Bungalow style homes were part of the Arts and Crafts movement of the 1900s and 1910s. While they’re sometimes called Craftsman Homes or Craftsman Cottages some Craftsman Homes could be significantly larger. Bungalows were one story, or one and a half story homes where the second story has sloped walls beneath the Roof. Dormers are often used to provide additional space in the second floor. Another common feature of Bungalows are deep front porches with thick round columns for support.
During the Arts and Crafts period you could order a house from a catalog from Sears or a number of other companies like Aladdin or Montgomery Ward. The pre-cut lumber for the house would be delivered by train and you put it all together on site. Bungalows were a popular style sold by these companies. The typical floor plan was for the front door to open directly from the porch into the living room, beyond which was a dining room and an open kitchen beyond that in a style similar to today’s popular open floor plans. To one side would be an archway to a short hall with two or three bedrooms and a bath right across from the first three rooms.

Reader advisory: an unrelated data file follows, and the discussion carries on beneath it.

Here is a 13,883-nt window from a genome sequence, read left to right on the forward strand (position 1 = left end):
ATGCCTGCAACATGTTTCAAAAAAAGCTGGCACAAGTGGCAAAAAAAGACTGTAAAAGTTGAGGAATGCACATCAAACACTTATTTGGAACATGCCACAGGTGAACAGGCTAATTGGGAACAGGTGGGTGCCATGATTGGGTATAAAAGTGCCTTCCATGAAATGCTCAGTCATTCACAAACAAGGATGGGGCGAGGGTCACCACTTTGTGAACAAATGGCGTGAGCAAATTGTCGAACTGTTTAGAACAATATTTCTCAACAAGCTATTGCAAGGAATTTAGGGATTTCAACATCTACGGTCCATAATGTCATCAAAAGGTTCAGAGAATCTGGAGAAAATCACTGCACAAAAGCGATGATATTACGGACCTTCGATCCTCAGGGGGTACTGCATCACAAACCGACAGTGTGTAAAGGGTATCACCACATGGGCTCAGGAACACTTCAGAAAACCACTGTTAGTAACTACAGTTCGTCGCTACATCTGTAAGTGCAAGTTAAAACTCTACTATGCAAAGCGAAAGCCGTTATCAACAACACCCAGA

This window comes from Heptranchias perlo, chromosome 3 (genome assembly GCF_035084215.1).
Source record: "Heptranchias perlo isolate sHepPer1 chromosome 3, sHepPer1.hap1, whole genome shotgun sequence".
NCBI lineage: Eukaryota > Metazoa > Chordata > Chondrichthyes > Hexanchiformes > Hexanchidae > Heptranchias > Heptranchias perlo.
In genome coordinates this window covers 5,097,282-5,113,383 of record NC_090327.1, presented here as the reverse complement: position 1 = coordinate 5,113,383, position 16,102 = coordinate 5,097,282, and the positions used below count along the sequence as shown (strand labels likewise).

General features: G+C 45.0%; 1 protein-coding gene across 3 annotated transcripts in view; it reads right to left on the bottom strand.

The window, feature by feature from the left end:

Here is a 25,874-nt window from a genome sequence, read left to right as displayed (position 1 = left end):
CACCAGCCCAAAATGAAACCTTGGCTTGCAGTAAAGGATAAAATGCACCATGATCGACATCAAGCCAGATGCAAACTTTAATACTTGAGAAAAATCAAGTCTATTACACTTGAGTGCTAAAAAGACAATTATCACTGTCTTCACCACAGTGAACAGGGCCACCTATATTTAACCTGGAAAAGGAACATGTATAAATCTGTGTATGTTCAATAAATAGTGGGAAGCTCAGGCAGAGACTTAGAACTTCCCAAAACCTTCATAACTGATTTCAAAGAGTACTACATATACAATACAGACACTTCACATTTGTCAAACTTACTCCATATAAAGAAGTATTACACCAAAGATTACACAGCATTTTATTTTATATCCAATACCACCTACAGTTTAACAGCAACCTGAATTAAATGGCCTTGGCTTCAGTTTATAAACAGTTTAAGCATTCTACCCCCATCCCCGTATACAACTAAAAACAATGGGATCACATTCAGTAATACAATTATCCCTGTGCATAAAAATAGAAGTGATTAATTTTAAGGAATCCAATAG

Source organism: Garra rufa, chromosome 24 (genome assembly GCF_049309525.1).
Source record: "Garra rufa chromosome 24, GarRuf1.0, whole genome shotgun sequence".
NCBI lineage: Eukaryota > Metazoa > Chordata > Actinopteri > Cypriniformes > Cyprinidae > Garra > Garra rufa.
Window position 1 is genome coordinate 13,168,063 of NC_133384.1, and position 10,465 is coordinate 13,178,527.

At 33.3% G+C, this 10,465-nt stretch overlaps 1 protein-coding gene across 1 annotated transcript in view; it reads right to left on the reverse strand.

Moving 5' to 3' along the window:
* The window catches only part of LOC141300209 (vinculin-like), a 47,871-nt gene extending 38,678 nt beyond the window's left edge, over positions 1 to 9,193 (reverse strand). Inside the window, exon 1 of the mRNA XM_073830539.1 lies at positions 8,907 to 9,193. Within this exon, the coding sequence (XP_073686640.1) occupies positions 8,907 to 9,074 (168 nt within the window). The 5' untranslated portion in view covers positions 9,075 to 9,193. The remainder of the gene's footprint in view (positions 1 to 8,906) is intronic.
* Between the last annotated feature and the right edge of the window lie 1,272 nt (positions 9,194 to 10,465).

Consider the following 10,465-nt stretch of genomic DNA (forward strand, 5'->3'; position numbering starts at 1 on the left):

Bungalows often featured other arts and craft features like exposed beams and built-in cabinets, shelves or benches. Bungalow style homes were popular in the West, especially California, and in the Upper Midwest. In New Jersey they could often be found in resort areas as summer homes which would become weatherized over time to become year-round homes. They do also show up in older trained suburbs here and there.